Critical Morality (Natural Law)
Interpretation should reflects the moral law, i.e., unjust laws are not laws. A majority opinion is not necessarily the right one.
Courts should follow an interpretive standard already adopted on an issue. However, courts are free to reverse or to amend prior rules of its own or courts below.
Longstanding customs that have occurred without any opposition for a significant period of time, should be given weight in constitutional interpretation.

n (appellate) or even abolish them.
(2) The existence of lower federal courts is constitutionally required in some cases, given present conditions. Limits on jurisdiction or abolishing courts is void whenever it exceeds constitutional limits.
The Eleventh Amendment
○    A major limit of federal judicial power is the doctrine of sovereign immunity. The Eleventh Amendment prohibits suits in law and equity against a state in federal court, except when:
■   the state has consented to allow the lawsuit in federal court;
■   the plaintiff is the U.S. or another state; and
■    Congress has clearly granted federal courts the authority to hear a specific type of damage action under the Fourteenth Amendment.
○    The Eleventh Amendment precludes suits against a state only when the state is actually named as the defendant. It does not preclude suits against state officers for injunctive relief ​only​, even when the remedy will enjoin the implementation of an official state policy. (E​x parte Young​).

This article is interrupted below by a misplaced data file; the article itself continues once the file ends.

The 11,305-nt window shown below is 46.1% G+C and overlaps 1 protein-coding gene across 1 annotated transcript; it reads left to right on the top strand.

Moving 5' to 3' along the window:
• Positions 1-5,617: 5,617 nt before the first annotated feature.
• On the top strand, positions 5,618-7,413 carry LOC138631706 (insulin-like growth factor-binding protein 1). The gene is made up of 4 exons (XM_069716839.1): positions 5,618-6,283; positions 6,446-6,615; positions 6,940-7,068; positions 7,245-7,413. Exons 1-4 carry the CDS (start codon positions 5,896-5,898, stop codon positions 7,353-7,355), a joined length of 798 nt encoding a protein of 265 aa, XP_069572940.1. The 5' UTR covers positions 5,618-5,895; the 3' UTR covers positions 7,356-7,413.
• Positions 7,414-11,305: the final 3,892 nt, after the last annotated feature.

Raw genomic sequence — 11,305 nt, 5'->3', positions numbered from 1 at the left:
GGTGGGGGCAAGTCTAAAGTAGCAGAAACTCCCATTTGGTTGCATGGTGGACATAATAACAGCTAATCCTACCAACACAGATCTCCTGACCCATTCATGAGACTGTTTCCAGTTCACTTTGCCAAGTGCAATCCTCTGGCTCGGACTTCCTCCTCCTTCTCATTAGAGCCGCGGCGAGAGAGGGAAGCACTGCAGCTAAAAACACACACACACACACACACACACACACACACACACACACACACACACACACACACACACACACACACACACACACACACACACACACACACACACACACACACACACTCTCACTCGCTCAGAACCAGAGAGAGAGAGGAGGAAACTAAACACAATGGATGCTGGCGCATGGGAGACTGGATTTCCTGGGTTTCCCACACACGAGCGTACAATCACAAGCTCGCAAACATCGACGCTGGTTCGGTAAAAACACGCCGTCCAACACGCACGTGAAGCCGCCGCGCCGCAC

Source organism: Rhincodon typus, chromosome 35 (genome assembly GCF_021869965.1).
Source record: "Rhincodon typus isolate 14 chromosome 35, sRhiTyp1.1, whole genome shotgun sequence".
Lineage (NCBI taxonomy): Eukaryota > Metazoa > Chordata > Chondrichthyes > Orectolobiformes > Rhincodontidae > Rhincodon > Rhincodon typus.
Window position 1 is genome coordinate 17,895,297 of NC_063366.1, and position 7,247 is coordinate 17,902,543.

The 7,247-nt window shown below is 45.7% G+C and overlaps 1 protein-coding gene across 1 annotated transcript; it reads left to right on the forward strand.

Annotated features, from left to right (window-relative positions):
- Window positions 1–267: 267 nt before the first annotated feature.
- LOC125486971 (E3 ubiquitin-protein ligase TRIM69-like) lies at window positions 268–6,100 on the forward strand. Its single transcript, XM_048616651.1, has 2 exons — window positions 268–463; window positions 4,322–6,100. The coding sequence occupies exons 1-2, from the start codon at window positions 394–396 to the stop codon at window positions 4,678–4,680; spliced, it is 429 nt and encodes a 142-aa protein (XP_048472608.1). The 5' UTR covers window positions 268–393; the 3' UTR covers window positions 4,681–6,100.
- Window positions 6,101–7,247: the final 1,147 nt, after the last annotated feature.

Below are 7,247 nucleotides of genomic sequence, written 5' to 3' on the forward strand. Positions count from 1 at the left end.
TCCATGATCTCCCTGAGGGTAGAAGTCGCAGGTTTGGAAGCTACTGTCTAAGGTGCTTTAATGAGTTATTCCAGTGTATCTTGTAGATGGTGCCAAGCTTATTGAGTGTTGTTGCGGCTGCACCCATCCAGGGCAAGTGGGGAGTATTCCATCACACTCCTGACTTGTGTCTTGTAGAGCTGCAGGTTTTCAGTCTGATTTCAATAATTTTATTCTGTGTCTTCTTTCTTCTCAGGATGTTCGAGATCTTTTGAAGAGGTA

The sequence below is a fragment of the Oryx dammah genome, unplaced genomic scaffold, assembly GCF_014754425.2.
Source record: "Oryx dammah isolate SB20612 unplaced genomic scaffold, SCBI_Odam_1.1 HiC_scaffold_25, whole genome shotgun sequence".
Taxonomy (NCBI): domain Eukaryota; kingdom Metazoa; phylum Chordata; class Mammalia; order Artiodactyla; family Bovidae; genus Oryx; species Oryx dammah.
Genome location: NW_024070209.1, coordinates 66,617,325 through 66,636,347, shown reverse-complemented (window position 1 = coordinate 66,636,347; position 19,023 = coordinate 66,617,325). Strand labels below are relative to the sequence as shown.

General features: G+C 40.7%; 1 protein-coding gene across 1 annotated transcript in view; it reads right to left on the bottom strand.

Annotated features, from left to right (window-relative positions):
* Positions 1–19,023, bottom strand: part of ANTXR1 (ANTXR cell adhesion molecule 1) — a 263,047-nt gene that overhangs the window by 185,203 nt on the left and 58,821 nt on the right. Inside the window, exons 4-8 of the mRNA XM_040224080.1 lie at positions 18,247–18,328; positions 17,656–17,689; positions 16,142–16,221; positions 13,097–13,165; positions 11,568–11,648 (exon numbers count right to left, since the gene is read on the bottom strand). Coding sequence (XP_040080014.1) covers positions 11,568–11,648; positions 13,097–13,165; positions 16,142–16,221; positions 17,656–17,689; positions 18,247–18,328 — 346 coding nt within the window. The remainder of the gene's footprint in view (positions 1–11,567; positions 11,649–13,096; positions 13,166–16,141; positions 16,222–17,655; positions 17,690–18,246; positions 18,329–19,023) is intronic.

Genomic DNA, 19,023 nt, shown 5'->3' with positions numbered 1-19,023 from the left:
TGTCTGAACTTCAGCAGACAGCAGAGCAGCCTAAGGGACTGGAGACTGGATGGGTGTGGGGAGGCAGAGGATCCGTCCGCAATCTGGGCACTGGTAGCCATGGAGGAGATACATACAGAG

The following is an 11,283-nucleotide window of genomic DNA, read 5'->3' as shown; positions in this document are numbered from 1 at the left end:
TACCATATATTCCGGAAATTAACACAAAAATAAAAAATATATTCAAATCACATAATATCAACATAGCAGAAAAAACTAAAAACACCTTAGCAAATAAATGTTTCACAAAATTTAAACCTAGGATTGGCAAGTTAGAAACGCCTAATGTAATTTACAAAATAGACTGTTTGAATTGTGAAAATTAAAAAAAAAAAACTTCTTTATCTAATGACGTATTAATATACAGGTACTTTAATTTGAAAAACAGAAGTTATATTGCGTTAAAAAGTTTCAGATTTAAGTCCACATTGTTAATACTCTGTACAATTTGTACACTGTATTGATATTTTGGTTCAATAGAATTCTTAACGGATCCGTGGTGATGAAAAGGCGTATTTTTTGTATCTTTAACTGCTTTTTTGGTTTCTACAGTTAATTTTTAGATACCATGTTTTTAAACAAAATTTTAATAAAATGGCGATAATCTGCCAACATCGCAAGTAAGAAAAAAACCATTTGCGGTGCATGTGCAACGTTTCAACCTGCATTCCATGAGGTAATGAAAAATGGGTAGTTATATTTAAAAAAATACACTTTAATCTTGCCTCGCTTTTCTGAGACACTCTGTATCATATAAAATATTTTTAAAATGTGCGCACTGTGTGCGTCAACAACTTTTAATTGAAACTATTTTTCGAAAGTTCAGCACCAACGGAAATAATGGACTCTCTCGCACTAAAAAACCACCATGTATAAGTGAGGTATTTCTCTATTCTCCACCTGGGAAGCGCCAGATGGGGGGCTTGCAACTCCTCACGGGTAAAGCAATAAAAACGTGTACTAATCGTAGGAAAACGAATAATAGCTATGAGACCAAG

Competing Interpretations of the Eleventh Amendment
○    It is only a repudiation of C​hisolm v. Georgia​ , i.e., no diversity suits of law and equity​             against a state (narrow view).
○   It is a reaffirmation of the principle of sovereign immunity (broad view).
The justiciability doctrines are a series of principles used to determine which cases federal courts can hear and which must be dismissed.
These doctrines aid federal courts in achieving three important goals:
Limiting review to cases and controversies (Constitutional Requirements)
○   Avoid friction with the other branches and the states; and 
○    Limits review to cases that are best suited for judicial resolution. (​Prudential Requirements​).
No Advisory Opinions
Federal courts cannot issue advisory opinions or answer hypothetical constitutional questions. Courts will only look at cases where there is:
■   (1) An actual dispute between adverse litigants; and
■  (2) There is a substantial likelihood that a court decision will have effect.
Standing (Who Can Litigate?)
○   Constitutional Standing
■    The Petitioner must have demonstrate their significant stake in the controversy by showing: 
●   (1) ​Injury-in-fact
○    A direct, personal injury, actual or imminent, caused by the challenged conduct that is real, not merely conjectural or hypothetical.
(2) ​Causation
The injury must be “fairly traceable” to the conduct.
(3) ​Redressability
A favorable court decision must be able to remedy the injury.